Does rosacea go away with age?

Unfortunately no, rosacea is mainly a condition of middle and older life, and is a long-term condition, although it tends to fluctuate, with alternating periods of being more settled and flare-ups.

Does rosacea get better on its own?

With no treatment it is likely that the rosacea will worsen over time, with more permanent redness, spider veins, and papules and pimples.

Is rosacea infectious?

No, theories regarding the cause of rosacea include reaction to microbes, but the rash does not spread via touch. Antibiotic treatment is thought to be effective due to its anti-inflammatory properties rather than because of its antibacterial properties.


Can diet help with rosacea?

A lot of people find that things that cause facial flushing, including alcohol and spicy foods, worsen the redness. Avoiding these can help. Some people do find certain diets to be of benefit. There is no evidence that this is true for most rosacea sufferers, but if this interests you, you may like to read Brady Barrow's Rosacea Diet.

What are common triggers?

Alcohol, spices, sun, heat, stress, hot or cold weather, wind, exertion, hot baths, hot drinks, and applying steroid creams or ointments.

What can I do to help my rosacea?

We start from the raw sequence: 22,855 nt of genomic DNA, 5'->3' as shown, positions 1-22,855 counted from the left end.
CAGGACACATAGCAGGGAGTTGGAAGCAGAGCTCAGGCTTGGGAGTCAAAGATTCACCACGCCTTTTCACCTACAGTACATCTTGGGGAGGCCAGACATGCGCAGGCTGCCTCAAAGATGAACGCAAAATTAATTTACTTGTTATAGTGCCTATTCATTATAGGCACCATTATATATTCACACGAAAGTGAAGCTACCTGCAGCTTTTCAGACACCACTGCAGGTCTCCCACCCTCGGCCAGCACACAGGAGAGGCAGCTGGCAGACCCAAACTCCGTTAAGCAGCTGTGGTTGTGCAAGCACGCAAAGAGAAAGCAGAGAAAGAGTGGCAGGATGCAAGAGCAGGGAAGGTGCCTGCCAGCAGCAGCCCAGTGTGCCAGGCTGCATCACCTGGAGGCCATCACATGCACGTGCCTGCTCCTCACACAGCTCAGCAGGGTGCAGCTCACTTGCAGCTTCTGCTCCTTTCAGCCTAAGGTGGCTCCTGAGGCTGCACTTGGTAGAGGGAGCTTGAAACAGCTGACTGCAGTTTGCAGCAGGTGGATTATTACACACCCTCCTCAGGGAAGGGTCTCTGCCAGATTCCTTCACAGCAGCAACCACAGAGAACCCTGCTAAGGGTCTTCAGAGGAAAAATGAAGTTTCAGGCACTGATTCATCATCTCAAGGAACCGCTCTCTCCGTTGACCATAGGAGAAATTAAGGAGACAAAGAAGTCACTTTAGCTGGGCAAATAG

You can avoid triggers, which are usually things that cause flushing. These may vary from person to person. Keeping a symptom diary may help to work out what your triggers are. Triggers may include skin care products - particularly if oily. Rosacea sufferers have a degree of inflamed skin, so skin is likely to be sensitive. Be careful what you apply and stop using any products that irritate your skin. Wearing a water based sunscreen is advised, especially if sun exposure noticeably worsens your symptoms. The UK's National Institute for Health and Care Excellence recommends Uvistat and Sunsense.

Does drinking water help rosacea?

Drinking water helps to keep skin hydrated but it is unlikely to make a significant difference to the main symptoms of rosacea.

How should I wash my face if I have rosacea?

It is important not to further irritate your skin with soap, strong cleansers, and rubbing or scrubbing. Use a mild, unperfumed soap substitute (emollient), and apply gently with finger tips. Rinse with lukewarm (not hot) water.

What skin products/make-up can I use with rosacea?

Avoid greasy products and perfumed products. Choose those for sensitive skin and use as sparingly as possible. If a product stings or causes dryness or irritation then do not continue to use. Some foundation is formulated with a greenish tinge which tends to disguise redness. Eucerin and Clinique both have a range of anti-redness facial skin products.

Which sun screen should I use?

One that does not aggravate your skin, as sunscreen itself may cause irritation. These tend to be chemical sunscreens (that soak in nicely but work by chemicals absorbing the light) rather than physical ones. Look for the ingredients Zinc oxide or titanium dioxide, as these reflect away the harmful rays without being absorbed into the skin, and are therefore less likely to cause irritation.

The UK's National Institute for Health and Care Excellence recommends Uvistat and Sunsense.

Do steroid creams help rosacea?